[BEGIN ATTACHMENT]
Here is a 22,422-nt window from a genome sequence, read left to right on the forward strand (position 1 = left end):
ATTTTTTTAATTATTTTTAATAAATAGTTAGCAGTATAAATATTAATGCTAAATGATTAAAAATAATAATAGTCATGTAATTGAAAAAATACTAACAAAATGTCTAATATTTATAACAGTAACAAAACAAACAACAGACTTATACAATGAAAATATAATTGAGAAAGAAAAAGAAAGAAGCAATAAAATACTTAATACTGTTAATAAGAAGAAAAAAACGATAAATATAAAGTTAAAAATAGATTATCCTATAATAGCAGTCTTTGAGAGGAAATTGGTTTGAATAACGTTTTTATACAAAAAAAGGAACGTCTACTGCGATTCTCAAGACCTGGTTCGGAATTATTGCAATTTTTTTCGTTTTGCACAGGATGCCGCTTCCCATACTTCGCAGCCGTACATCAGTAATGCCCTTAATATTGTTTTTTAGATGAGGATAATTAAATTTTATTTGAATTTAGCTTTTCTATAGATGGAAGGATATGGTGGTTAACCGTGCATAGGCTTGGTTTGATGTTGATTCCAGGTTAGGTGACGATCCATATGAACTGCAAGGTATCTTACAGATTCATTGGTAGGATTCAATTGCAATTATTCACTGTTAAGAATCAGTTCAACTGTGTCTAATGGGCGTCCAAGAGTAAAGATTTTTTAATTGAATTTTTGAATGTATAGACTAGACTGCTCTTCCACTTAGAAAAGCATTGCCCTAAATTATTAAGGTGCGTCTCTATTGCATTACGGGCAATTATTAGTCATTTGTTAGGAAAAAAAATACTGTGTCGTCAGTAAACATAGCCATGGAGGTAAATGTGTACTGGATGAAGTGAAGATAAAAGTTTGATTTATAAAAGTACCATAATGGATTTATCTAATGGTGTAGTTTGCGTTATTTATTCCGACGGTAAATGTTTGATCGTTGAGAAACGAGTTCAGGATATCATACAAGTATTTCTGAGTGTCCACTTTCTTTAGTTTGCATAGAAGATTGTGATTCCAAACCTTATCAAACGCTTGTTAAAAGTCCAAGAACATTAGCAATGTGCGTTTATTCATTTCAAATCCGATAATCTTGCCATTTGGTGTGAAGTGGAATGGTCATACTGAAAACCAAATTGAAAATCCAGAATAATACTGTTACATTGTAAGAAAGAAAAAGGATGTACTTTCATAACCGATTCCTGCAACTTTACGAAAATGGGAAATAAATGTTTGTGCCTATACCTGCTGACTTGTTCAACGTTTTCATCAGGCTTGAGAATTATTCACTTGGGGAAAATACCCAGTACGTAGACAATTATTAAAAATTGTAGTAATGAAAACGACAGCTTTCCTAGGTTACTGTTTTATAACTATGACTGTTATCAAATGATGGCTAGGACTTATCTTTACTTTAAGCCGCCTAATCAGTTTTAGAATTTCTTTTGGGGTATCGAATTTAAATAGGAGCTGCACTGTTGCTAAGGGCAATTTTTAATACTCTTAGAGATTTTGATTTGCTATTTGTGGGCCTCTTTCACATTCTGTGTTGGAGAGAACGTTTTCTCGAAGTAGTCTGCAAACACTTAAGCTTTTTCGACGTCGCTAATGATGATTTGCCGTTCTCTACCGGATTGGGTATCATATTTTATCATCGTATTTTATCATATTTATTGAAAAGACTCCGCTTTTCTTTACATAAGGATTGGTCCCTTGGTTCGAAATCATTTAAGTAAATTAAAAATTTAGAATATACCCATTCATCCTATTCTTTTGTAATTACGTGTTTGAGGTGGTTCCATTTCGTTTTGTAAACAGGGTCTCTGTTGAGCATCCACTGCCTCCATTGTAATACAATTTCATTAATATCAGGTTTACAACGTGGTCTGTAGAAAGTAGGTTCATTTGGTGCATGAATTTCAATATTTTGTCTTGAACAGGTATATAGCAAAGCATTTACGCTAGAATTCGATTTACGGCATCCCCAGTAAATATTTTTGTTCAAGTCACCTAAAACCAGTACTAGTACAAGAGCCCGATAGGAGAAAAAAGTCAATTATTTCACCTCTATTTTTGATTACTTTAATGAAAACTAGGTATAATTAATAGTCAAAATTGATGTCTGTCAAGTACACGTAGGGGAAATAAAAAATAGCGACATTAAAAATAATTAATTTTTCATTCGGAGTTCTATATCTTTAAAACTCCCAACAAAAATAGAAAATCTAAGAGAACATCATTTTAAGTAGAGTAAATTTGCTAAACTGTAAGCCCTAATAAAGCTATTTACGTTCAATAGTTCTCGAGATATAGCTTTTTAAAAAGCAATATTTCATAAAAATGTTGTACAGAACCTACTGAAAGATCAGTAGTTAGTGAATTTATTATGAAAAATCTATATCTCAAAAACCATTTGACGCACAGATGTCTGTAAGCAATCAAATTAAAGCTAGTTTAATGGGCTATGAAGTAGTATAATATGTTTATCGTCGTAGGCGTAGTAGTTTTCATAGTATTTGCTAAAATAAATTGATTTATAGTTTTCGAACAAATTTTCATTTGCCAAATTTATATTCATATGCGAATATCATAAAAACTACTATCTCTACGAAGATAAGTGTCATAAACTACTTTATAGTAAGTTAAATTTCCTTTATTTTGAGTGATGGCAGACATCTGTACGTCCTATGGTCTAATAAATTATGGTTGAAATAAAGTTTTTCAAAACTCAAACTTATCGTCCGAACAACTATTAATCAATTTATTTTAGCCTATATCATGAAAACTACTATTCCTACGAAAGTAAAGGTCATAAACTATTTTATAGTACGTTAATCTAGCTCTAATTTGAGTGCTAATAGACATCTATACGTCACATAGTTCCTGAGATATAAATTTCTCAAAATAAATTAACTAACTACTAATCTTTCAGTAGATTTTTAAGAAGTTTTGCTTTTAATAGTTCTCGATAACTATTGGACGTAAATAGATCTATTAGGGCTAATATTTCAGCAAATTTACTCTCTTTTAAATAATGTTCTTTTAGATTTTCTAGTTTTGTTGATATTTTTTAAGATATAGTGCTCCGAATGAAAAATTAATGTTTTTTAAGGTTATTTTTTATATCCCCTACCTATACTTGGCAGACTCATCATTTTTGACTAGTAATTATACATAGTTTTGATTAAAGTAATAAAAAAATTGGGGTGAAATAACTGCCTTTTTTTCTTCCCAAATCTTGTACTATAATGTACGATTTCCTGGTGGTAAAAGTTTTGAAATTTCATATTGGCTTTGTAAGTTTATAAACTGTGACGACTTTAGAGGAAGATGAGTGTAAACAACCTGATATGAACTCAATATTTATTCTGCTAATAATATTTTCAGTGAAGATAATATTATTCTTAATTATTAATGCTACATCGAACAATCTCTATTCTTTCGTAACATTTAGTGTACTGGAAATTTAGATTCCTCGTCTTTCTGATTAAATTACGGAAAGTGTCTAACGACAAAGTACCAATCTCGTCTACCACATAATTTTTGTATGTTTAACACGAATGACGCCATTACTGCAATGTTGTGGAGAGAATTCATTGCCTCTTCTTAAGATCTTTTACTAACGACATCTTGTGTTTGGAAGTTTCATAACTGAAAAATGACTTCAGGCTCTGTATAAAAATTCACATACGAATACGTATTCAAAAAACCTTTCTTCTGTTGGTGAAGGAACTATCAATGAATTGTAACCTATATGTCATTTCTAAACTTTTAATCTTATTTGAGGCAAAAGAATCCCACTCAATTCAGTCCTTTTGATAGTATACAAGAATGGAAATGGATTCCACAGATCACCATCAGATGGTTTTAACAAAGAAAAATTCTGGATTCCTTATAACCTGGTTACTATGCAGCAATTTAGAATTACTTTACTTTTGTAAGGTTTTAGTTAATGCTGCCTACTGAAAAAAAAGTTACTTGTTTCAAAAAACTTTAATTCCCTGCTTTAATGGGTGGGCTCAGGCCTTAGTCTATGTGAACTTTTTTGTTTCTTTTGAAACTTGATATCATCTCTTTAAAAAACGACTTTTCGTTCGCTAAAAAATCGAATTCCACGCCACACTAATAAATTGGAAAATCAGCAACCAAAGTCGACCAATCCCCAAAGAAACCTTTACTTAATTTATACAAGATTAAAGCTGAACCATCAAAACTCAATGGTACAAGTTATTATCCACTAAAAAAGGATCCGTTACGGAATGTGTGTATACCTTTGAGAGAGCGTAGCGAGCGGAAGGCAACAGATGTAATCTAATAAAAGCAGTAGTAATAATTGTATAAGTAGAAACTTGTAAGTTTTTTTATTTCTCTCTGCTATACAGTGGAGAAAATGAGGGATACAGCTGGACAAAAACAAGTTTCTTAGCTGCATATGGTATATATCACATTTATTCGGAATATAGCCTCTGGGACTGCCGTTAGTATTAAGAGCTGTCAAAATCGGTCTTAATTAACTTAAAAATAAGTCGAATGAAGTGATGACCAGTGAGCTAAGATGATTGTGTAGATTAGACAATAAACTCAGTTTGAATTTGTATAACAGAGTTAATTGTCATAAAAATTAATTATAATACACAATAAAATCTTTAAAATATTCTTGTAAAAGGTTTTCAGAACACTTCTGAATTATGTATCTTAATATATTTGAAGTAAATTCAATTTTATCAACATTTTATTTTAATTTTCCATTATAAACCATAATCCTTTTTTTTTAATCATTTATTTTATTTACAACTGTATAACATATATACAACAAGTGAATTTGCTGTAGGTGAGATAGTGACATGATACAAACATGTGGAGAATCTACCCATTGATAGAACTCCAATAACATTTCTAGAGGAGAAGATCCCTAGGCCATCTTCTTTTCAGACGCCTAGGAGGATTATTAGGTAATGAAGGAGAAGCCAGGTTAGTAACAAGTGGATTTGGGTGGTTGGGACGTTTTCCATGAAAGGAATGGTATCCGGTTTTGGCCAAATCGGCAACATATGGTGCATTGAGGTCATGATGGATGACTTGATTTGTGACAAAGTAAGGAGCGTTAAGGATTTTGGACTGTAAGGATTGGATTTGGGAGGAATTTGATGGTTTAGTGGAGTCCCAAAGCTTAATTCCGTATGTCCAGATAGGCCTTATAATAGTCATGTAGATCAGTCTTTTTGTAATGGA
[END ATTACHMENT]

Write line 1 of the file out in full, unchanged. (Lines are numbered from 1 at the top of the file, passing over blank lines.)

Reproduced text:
Here is a 22,422-nt window from a genome sequence, read left to right on the forward strand (position 1 = left end):